Dhume on the other hand, contends APEC is a complex relationship and the more appropriate organization where India can get results is RCEP or the Regional Comprehensive Economic Partnership of which India is a member. The RCEP also includes all the ASEAN members and Australia, China, Japan, South Korea and New Zealand and aims at equalizing economic disparities and broadening and deepening engagement in the economic development of the region, the RCEP website states.

Energizing Diplomacy

Dhume lauded the policy vigor adopted by New Delhi in more recent years.

“Looking toward East Asia is more an example of how the Modi administration has energized Indian diplomacy. It is a symbol of greater ambition. This is a question of trying to do more in this region, not that the West has become less important,” says Dhume.

Modi has ratcheted up this relationship even as President Donald Trump put India front and center in the Asian power equation, renaming the region “Indo-Pacific” from the older “Asia-Pacific” in Washington’s strategy. Washington now wants to develop a quadrilateral alliance in the region with India, Australia and Japan.

A stronger relationship with the U.S. gives India a strong hand to play with ASEAN, because Washington remains the dominant power in Asia, and ASEAN looks to the U.S. for direction.

“If Washington indicates a larger role for India, it strengthens India’s hand,” Dhume opines.

Gupta reverses the equation. India’s current assertiveness vis-a-vis ASEAN, and the strong positions it has taken even in areas where personal interests are not so directly connected, is a result of its own strong economic growth, Gupta contends.

“India’s more confident and engaged outlook and strong economy has led other countries (including the U.S.), to include it in their strategic equation,” contends Gupta, for example Washington’s “Indo Pacific” frame of reference “suddenly making India the anchor rather than the peripheral country in the region.”

Yet, while India has begun the process, it needs to play a more active role in Asia and South East Asia, and express its own positions and principles as it has begun doing on wanting “open” seas and the rule of law to govern the seas, experts say.

All this is transpiring in the backdrop of increasingly aggressive postures adopted by the Chinese leadership in the region, which worry nations of ASEAN and others.

Despite this posturing both in the oceans and on India’s land border, New Delhi’s strong position on open oceans and the rule of law, harkens to an independence and strength, and an awareness that appeasing China seldom assures a positive outcome, Gupta notes.

ASEAN-India Relationship Built On Measurable Plans Of Action

India’s 25-year relationship with ASEAN, an organization that was founded in 1967, could be counted among its foreign policy successes. Based on concrete five-year “Plan(s) of Action” under the rubric of “Partnership for Peace, Progress and Shared Prosperity,” the latest being the 2016-2020 plan, the relationship covers political and security concerns, economic, socio-cultural cooperation, connectivity and a host of other areas.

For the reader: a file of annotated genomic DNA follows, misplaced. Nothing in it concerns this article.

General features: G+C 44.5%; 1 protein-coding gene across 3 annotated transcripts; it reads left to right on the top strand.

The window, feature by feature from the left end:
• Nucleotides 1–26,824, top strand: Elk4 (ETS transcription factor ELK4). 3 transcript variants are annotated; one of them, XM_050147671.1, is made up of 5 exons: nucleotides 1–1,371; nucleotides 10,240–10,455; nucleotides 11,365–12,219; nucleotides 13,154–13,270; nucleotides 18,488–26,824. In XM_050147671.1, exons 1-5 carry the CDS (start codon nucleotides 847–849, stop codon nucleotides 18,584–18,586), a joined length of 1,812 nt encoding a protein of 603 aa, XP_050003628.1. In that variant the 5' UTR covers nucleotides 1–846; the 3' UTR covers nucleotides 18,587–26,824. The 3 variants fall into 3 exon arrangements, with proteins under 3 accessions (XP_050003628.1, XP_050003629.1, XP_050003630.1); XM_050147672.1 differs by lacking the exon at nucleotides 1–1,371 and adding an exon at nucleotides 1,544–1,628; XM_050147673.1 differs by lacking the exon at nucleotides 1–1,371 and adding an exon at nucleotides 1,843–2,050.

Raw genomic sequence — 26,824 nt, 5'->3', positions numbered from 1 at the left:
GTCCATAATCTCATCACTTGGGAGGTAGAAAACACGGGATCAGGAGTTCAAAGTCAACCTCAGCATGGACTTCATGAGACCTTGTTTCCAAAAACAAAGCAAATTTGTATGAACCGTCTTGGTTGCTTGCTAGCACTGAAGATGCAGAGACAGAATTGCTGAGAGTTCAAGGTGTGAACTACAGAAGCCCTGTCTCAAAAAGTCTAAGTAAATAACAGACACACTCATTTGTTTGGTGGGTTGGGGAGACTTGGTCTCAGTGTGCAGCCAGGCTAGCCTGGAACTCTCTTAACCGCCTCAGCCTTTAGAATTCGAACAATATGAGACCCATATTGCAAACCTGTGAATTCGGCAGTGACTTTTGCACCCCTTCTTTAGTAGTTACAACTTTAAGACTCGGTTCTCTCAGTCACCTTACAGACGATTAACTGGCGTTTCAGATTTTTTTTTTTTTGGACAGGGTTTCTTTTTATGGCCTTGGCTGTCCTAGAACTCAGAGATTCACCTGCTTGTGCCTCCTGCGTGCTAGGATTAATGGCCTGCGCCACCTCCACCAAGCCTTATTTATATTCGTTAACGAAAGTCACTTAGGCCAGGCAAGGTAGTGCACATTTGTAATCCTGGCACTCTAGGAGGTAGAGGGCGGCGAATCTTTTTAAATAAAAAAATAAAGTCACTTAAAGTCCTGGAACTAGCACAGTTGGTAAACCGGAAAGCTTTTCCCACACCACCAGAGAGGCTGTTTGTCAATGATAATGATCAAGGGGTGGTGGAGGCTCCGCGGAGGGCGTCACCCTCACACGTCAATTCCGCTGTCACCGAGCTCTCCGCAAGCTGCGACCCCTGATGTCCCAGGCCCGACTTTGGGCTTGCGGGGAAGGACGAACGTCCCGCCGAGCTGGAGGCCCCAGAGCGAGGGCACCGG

India’s relationship with ASEAN dates back to 1992, growing from merely a “sectoral” dialogue to a “full” dialogue partnership in December 1995. The relationship was further elevated with the convening of the ASEAN-India Summit in 2002 in Phnom Penh, Cambodia, from when the ASEAN-India Summit has been held annually. “All these took place in a decade, which clearly signifies the importance of the dialogue partnership to ASEAN and India and the progress made in the cooperation,” the organization says on its website.

At the 13th ASEAN-India Summit held in Kuala Lumpur in November 2015, the ASEAN leaders welcomed Modi’s “Act East Policy” and noted the initiatives potentially complemented their own efforts.

“Economics is more important than culture for these young economies – looking to build jobs, and interested in trade and manufacturing,” said Sadanand Dhume, resident fellow at the American Enterprise Institute.
Modi mirrored the goals expressed by ASEAN leaders — economics was his focus as well.

“The substance of our strategic partnership covers all three major segments of ASEAN activities-security, economic and socio-cultural. And, the ASEAN India Plan of Action for the period 2016-2020 has served us well in fulfilling our objectives. We have already implemented 54 out of 130 activities identified in the Plan of Action,” Modi said in his 2016 address to ASEAN leaders.

“Enhancing connectivity in all its dimensions- physical, digital, economic, institutional and cultural-is at the heart of India’s strategic partnership with ASEAN. And, readiness to link our economic success, and share development experiences with ASEAN nations, especially the CLMV (Cambodia, Laos, Myanmar, Vietnam) countries, drives our engagement,” Modi asserted.

Ela Dutt
| Editor, Parikh Worldwide Media